VALUE OF ADEQUATE WATER SUPPLY.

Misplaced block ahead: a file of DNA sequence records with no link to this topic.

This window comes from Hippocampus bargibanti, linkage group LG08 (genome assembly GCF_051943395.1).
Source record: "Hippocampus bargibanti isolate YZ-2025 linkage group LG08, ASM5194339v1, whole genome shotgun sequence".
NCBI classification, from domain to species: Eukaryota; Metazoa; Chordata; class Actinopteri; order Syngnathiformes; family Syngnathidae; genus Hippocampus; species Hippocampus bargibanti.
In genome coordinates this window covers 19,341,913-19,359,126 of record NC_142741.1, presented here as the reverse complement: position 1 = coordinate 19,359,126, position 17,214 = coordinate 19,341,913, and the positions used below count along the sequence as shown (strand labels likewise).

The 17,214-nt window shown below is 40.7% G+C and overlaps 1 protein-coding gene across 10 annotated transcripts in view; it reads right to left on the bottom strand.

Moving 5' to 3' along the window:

Residents of Bedford, Iowa, have been contemplating an improved water supply and recently an expert placed a valuation on the existing system. He estimated it as worth in the neighborhood of $14,000, and he stated that by the time a corporation would purchase the plant from the city and erect a reservoir, the cost would be such that the present revenue from supplying water to Bedford would not pay sufficient dividends on the investment to interest capital. It appears that there are not enough users of city water to pay returns required to keep up a first class system and that most of the residents have wells of their own. It is reported that during the past summer Bedford had a miniature epidemic of typhoid fever caused by impure water, and that in every case the cause was traced to a well. The situation in the town is unique. With its 2,000 residents a first class water works plant should be maintained. Cities of half the population of Bedford nave found municipal water works a paying proposition, and numerous water plants in towns from 500 population up are operated by private capital on a paying basis. Of course, it requires the loyalty and support of the residents. In a town where a typhoid epidemic has been experienced, would not the people loyally support a water plant either privately or municipally operated, when the sanitary and economical benefits to be derived therefrom are pointed out?